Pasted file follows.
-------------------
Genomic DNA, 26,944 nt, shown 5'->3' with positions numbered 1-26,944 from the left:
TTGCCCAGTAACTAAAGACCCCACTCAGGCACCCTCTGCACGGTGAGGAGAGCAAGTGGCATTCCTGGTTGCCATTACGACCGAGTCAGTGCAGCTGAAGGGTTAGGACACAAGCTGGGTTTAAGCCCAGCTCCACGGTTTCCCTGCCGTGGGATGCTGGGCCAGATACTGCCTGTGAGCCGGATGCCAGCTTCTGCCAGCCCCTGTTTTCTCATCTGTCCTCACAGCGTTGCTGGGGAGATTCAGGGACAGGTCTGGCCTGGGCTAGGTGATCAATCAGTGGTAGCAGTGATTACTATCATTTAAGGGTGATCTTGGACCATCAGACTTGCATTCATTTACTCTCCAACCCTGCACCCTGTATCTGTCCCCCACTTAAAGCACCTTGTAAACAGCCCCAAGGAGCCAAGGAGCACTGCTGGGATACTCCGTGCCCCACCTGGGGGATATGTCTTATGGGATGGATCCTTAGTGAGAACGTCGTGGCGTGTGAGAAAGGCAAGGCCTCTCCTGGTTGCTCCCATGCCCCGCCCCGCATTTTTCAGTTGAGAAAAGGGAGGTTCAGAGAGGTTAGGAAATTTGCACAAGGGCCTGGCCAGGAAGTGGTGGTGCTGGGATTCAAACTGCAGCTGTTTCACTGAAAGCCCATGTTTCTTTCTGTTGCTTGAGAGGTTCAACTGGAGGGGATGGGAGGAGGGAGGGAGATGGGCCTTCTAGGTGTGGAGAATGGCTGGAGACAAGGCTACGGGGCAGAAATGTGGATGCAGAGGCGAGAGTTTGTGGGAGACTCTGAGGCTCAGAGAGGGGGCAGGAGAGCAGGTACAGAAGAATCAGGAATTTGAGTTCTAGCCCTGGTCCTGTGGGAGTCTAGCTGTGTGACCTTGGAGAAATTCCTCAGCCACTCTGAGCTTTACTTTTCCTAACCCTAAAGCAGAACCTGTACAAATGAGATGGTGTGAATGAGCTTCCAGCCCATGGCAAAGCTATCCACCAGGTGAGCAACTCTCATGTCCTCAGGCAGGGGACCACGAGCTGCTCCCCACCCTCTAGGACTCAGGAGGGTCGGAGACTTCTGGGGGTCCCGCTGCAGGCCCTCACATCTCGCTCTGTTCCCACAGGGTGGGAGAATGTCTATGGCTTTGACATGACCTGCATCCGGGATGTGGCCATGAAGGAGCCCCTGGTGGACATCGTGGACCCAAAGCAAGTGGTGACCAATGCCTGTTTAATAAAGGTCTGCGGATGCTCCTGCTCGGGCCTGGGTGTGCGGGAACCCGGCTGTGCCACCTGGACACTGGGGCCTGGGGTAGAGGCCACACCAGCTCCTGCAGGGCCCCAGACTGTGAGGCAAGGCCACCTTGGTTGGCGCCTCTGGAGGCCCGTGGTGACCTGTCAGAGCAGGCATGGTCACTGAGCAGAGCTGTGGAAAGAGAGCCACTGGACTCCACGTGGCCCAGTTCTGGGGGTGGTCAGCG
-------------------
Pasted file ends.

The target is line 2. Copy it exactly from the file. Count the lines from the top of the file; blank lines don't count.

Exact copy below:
TTGCCCAGTAACTAAAGACCCCACTCAGGCACCCTCTGCACGGTGAGGAGAGCAAGTGGCATTCCTGGTTGCCATTACGACCGAGTCAGTGCAGCTGAAGGGTTAGGACACAAGCTGGGTTTAAGCCCAGCTCCACGGTTTCCCTGCCGTGGGATGCTGGGCCAGATACTGCCTGTGAGCCGGATGCCAGCTTCTGCCAGCCCCTGTTTTCTCATCTGTCCTCACAGCGTTGCTGGGGAGATTCAGGGACAGGTCTGGCCTGGGCTAGGTGATCAATCAGTGGTAGCAGTGATTACTATCATTTAAGGGTGATCTTGGACCATCAGACTTGCATTCATTTACTCTCCAACCCTGCACCCTGTATCTGTCCCCCACTTAAAGCACCTTGTAAACAGCCCCAAGGAGCCAAGGAGCACTGCTGGGATACTCCGTGCCCCACCTGGGGGATATGTCTTATGGGATGGATCCTTAGTGAGAACGTCGTGGCGTGTGAGAAAGGCAAGGCCTCTCCTGGTTGCTCCCATGCCCCGCCCCGCATTTTTCAGTTGAGAAAAGGGAGGTTCAGAGAGGTTAGGAAATTTGCACAAGGGCCTGGCCAGGAAGTGGTGGTGCTGGGATTCAAACTGCAGCTGTTTCACTGAAAGCCCATGTTTCTTTCTGTTGCTTGAGAGGTTCAACTGGAGGGGATGGGAGGAGGGAGGGAGATGGGCCTTCTAGGTGTGGAGAATGGCTGGAGACAAGGCTACGGGGCAGAAATGTGGATGCAGAGGCGAGAGTTTGTGGGAGACTCTGAGGCTCAGAGAGGGGGCAGGAGAGCAGGTACAGAAGAATCAGGAATTTGAGTTCTAGCCCTGGTCCTGTGGGAGTCTAGCTGTGTGACCTTGGAGAAATTCCTCAGCCACTCTGAGCTTTACTTTTCCTAACCCTAAAGCAGAACCTGTACAAATGAGATGGTGTGAATGAGCTTCCAGCCCATGGCAAAGCTATCCACCAGGTGAGCAACTCTCATGTCCTCAGGCAGGGGACCACGAGCTGCTCCCCACCCTCTAGGACTCAGGAGGGTCGGAGACTTCTGGGGGTCCCGCTGCAGGCCCTCACATCTCGCTCTGTTCCCACAGGGTGGGAGAATGTCTATGGCTTTGACATGACCTGCATCCGGGATGTGGCCATGAAGGAGCCCCTGGTGGACATCGTGGACCCAAAGCAAGTGGTGACCAATGCCTGTTTAATAAAGGTCTGCGGATGCTCCTGCTCGGGCCTGGGTGTGCGGGAACCCGGCTGTGCCACCTGGACACTGGGGCCTGGGGTAGAGGCCACACCAGCTCCTGCAGGGCCCCAGACTGTGAGGCAAGGCCACCTTGGTTGGCGCCTCTGGAGGCCCGTGGTGACCTGTCAGAGCAGGCATGGTCACTGAGCAGAGCTGTGGAAAGAGAGCCACTGGACTCCACGTGGCCCAGTTCTGGGGGTGGTCAGCG